Ski & Snowboard Club Vail History
In 1962, Ski Club Vail was founded by original board members Bob Parker, Dick Hauserman, Gaynor Miller, Peter Seibert and Morrie Sheppard. The group formed the ski club so that Vail Mountain could host USSA- and FIS-sanctioned races on Vail Mountain. A year later, Ski Club Vail hosted its first Rocky Mountain Ski Association race giving way to the inaugural Vail Cup.
In 1967, Ski Club Vail formed the first local junior racing program, offering two programs in its first season: the Vail Racing Team, for those interested in serious competition, and the Vail Junior Program, for younger skiers new to competitive skiing.
It didn’t take long for the club to produce champions. In 1969, brothers Rudd and Scott Pyles became the first Ski Club Vail racers to advance to the U.S. Ski Team
Ski Club Vail operated without walls until 1976 when the first Clubhouse was completed. The construction was enabled by a donation of a quarter acre of land from Vail Associates. In 1986, a second floor was added to the Ski Club Vail clubhouse, nearly doubling its size. Program enrollments exploded to 118.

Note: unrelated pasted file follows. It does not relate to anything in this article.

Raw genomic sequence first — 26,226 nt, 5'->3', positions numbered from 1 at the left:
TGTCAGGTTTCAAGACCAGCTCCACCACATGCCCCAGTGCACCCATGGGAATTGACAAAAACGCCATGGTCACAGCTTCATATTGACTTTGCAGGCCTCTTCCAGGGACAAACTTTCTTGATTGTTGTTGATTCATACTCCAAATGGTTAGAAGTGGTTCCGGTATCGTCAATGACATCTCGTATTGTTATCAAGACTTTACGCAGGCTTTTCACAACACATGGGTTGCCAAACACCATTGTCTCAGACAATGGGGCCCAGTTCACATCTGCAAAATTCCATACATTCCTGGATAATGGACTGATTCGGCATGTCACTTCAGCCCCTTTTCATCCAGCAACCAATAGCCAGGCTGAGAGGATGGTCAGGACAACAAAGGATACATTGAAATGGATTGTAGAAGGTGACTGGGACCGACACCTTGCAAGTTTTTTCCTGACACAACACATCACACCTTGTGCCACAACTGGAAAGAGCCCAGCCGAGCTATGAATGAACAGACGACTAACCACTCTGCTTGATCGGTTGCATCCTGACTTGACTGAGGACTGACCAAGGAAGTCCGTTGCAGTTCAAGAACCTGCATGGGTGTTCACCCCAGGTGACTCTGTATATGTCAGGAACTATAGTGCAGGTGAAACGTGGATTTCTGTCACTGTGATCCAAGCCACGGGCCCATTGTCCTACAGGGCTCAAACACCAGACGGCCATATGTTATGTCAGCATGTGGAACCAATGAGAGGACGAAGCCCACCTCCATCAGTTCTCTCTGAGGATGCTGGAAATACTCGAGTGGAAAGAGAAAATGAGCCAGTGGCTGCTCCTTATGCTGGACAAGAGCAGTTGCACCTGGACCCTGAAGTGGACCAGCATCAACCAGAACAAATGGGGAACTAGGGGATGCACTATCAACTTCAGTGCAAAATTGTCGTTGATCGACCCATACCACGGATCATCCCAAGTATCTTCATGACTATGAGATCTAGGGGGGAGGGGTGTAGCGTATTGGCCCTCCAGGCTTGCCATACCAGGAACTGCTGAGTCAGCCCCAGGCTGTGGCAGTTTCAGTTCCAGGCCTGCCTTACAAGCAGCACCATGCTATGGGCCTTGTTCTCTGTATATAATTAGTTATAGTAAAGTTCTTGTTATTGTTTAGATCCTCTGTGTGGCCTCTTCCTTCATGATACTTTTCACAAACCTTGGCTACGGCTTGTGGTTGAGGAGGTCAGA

In 1992, the ski club began serving the academic needs of its athletes in establishing the Vail Valley Academy, created by Terresa Herbst, servicing six students. This program later evolved into SSCV’s Winter Tutorial.
At the turn of the century, Ski Club Vail broadened its scope with the establishment of a freestyle program drawing 31 new skiers. The club continued to diversify its snowsport programming in 2002, officially changing its name to Ski & Snowboard Club Vail. Aldo Radamus was hired to replace Chip Woods as Executive Director in the process overseeing 283 athletes, including snowboarders.
In 2004, SSCV celebrated its 40th Anniversary and hosted an Alumni Reunion. Vi and Byron Brown were recognized with a Lifetime of Volunteerism Award and George Rau was recognized with the Coaching Leadership Award.
That same year, SSCV incorporated a Nordic program into its offerings. Founded by Vail native Dan Weiland, the program that began with less than 10 athletes now serves more than 100 (and is still run by Weiland).
In 2007, in conjunction with Eagle County School District, SSCV created the first public ski and snowboard academy in the country, Vail Ski & Snowboard Academy.